V-Bottom Update: Current Cycle Still Following The Template
On August 19, we noted that given the recent action in the stock market, “V-Bottoms” were still in fashion. By that we meant the recent propensity for the market to rebound sharply from a short-term sell off and immediately bounce to previous highs. Based on the criteria we laid out in that post, the S&P 500 had just achieved the 8th V-Bottom since the beginning of 2013 – this, after forming just 38 such bottoms in the prior 62 years, or 1 every 1.7 years.
Our August 21 Chart Of The Day looked at the 7 V-Bottoms since 2013 to get an idea of what we might expect from the current iteration. The general tendency following the V-Bottoms was for the market to grind its way higher for another month or two, with very little in the way of drawdowns along the way. The current cycle has tracked that template over the past month since the post.
Since hitting a new high on August 21, the S&P 500 has generally moved sideways, with a slight upward bias, i.e., a grind higher. The high for the S&P 500 was set last Thursday, September 18. That marked the 29th day since the V-Bottom low. The average duration from the low to subsequent short-term high following the 7 prior V-Bottoms was 36 days, so the S&P 500 is near that benchmark. That said, the duration of the post V-Bottom rallies has varied widely. Of the 4 cycles that went further than the current one, 2 of them lasted 57 and 58 days respectively. In the present cycle, that would equate to another 5 weeks beyond today. So there is precedence for the move to persist for awhile longer.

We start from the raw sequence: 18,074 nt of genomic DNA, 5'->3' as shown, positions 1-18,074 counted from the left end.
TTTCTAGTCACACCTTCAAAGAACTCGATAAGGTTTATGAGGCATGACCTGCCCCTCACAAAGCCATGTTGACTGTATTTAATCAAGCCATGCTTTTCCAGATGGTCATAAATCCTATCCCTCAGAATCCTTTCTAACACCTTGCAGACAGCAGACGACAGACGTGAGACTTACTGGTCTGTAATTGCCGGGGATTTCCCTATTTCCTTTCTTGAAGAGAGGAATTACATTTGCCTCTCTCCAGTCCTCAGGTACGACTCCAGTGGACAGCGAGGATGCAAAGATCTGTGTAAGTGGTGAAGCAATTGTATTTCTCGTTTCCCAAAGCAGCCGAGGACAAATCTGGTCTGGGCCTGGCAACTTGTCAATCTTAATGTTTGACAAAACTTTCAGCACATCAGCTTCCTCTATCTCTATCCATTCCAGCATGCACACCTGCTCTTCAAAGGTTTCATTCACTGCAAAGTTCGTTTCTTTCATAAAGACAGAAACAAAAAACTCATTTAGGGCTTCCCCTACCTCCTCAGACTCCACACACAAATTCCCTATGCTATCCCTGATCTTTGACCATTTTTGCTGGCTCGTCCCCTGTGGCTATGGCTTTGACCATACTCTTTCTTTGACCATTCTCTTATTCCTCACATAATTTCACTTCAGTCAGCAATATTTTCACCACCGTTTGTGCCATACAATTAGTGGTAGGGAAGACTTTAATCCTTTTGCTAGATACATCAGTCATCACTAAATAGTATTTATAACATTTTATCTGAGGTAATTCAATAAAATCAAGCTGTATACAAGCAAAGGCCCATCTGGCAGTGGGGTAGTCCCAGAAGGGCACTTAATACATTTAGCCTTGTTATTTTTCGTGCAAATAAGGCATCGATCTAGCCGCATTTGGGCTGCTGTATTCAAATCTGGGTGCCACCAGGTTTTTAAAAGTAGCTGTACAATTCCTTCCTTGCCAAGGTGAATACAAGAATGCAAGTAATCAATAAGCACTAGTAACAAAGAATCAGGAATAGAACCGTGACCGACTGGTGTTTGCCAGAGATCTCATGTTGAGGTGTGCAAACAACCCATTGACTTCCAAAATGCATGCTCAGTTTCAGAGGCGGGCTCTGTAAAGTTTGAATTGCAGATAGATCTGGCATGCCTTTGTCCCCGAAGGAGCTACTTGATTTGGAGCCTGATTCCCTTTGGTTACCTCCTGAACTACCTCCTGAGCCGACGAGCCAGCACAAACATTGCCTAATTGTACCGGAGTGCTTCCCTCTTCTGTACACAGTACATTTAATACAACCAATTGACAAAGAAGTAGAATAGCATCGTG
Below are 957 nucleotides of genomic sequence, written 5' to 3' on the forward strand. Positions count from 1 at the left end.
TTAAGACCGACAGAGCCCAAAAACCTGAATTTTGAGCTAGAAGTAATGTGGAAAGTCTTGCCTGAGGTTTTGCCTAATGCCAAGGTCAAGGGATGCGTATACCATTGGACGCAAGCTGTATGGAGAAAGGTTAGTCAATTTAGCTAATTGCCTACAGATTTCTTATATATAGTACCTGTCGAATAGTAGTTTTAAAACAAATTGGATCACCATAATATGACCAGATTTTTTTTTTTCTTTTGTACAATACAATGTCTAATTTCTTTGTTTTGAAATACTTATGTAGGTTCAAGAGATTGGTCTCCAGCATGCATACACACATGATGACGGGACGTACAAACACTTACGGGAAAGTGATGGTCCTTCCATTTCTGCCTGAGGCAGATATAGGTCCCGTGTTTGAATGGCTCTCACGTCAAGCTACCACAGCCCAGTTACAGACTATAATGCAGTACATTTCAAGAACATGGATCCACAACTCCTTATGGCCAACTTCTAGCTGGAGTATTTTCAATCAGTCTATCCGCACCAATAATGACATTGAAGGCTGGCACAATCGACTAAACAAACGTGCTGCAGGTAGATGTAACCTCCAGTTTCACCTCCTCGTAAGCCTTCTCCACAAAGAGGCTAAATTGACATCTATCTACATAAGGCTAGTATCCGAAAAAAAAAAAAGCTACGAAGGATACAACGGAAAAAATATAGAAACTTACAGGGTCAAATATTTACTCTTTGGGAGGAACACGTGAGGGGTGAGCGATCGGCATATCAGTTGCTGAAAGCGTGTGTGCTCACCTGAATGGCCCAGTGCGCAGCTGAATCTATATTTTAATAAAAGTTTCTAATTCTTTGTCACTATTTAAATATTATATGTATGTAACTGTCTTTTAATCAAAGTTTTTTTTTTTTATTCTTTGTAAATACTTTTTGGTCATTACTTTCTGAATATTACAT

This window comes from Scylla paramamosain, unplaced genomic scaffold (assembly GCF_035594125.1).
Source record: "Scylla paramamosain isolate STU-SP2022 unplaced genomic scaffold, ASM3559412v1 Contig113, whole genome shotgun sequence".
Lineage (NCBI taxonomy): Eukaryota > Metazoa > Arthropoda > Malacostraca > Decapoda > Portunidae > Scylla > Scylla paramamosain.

In terms of magnitude of gain, the high on September 18 was 1.18% above the prior cycle high. That is the 2nd weakest post V-Bottom rally of the past 2 years. Interestingly, the only cycle that saw a shallower new high, at just 0.93%, occurred during the same seasonal period last year, from August to September. Perhaps that is coincidence, perhaps not.
What would be a tell that the current cycle has topped? Based on the previous 7 cycles, we see that drawdowns have been extremely limited following the move to a new high. The worst was a mere 1% below the previous cycle closing high. The high of the prior cycle was 1987.98 on July 24. Should the S&P 500 drop below about 1968, representing an approximate 1% drop below the prior high, it may be a head’s up that this V-Bottom cycle has run its course.
Based on alternate analysis, we see key support on the S&P 500 at 1970-1975 so that would support the notion of the 1968 level as relevant.
Of course, the S&P 500 could break that level and proceed to form yet another V-Bottom and head back up again. We will address that possibility should it arrive. For now, the S&P 500 continues to follow the V-Bottom template laid out by the previous 7 occurrences. While we have plenty of concerns about this market (other broad indexes are not following this pattern), as long as price continues to conform to the template, we will assume the present V-Bottom cycle is still in force.
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